Maybe you'll dip more into the back catalog? I have been going back. It's novel to do the songs more like they were originally recorded. As soon as the record comes out, I'd like to do the song differently. But now I'm going back and remembering, "Oh, I stopped doing that part." We're bringing back some stuff from The Swimming Hour like "Head Soak," and doing this old, hellfire-and-brimstone country tune called, "Trials, Troubles, and Tribulations." It's kind of fun to go back and play a western swing solo over a tune. That's okay now. I've come full circle. I'm getting off now on doing two-part harmonies with the band and doing stuff that's kind of old-timey, like the first couple of records.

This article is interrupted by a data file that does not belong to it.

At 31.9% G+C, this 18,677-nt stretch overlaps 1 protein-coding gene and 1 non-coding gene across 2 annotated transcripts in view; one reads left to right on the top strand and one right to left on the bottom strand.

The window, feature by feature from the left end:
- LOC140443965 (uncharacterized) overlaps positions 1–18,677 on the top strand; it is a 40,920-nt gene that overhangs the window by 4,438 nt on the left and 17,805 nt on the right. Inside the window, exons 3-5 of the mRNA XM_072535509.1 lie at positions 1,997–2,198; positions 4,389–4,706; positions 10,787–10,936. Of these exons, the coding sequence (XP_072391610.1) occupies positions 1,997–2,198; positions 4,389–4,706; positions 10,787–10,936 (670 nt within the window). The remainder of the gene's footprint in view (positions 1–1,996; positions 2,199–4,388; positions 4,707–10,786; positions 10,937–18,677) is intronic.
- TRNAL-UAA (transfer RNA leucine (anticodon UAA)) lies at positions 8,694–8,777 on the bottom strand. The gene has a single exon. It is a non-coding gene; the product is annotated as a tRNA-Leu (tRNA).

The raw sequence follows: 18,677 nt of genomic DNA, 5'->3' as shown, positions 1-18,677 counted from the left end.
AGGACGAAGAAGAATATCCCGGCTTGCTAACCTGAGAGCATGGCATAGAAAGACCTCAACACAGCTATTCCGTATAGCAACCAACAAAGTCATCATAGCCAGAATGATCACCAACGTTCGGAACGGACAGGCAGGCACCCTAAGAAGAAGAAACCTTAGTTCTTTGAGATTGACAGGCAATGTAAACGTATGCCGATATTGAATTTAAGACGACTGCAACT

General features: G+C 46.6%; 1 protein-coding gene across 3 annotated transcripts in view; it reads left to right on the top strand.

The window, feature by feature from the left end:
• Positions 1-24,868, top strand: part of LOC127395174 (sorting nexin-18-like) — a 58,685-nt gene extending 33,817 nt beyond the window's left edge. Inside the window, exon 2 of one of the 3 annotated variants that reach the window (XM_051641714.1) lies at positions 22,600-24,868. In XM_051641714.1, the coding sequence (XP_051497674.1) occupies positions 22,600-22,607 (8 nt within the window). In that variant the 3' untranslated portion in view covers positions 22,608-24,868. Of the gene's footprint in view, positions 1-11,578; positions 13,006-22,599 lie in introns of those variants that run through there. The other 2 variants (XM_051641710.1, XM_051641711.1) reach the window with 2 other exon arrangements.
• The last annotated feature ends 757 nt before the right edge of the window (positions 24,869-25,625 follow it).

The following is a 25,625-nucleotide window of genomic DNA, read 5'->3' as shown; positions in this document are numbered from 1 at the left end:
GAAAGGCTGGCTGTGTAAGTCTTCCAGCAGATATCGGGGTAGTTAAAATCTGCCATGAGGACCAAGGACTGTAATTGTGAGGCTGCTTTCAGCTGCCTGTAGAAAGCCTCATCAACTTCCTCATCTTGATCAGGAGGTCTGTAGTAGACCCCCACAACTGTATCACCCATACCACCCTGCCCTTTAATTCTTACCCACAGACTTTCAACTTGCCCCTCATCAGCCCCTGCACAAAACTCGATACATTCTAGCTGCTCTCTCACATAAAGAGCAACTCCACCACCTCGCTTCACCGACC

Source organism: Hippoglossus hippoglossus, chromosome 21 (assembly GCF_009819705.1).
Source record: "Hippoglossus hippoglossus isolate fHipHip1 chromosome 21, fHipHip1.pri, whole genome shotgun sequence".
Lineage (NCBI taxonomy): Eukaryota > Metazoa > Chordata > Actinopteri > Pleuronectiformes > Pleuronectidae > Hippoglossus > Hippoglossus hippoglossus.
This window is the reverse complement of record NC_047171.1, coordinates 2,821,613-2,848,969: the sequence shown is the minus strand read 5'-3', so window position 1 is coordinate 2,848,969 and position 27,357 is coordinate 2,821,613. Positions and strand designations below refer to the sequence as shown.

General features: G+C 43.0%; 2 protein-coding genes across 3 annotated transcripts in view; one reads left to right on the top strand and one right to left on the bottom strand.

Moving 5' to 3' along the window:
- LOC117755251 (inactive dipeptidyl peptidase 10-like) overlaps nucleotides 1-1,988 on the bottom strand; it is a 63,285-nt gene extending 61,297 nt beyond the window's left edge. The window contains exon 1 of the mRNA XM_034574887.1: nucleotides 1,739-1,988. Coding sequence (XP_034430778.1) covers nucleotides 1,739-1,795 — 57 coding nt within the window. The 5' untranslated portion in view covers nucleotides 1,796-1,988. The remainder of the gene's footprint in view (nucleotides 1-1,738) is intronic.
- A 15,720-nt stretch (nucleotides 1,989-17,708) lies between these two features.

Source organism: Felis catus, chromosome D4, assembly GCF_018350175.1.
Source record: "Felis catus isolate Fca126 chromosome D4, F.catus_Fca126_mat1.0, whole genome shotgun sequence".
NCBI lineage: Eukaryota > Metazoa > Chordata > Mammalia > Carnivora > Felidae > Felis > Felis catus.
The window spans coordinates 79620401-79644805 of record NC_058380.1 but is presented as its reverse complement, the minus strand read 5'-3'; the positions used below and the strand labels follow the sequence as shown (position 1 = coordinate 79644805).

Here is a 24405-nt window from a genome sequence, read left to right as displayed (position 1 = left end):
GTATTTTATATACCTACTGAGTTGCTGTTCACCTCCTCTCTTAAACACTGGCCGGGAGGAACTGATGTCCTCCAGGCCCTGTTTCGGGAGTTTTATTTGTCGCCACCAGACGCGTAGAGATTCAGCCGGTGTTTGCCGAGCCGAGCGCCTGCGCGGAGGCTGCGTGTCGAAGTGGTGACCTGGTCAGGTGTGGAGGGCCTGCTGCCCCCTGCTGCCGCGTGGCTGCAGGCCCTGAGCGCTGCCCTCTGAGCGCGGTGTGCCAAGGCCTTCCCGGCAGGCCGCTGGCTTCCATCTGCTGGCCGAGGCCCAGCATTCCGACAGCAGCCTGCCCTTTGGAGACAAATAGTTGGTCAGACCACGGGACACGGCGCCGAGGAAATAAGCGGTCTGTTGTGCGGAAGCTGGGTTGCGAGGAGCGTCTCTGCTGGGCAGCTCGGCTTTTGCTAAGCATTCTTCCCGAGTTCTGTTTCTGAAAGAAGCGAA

Yeah, your band is so great now. I feel like I've got this pressure now to realize what we're capable of. And those guys just want to do a really good job. They're all so un-jaded. They've got this selfless devotion. We just want to make sure we're not locked in to playing the same arrangement of the same song.
I know you played at a benefit concert for Obama before the election. Where were you when he won? What was your reaction? I was at my barn with no TV and no radio and I was relying on friends sending texts. I can't remember why I had to be out there, but after having heard about the scene in Chicago on election night, I kind of wish I was there. I usually avoid crowds, but that—I wish I was there for that.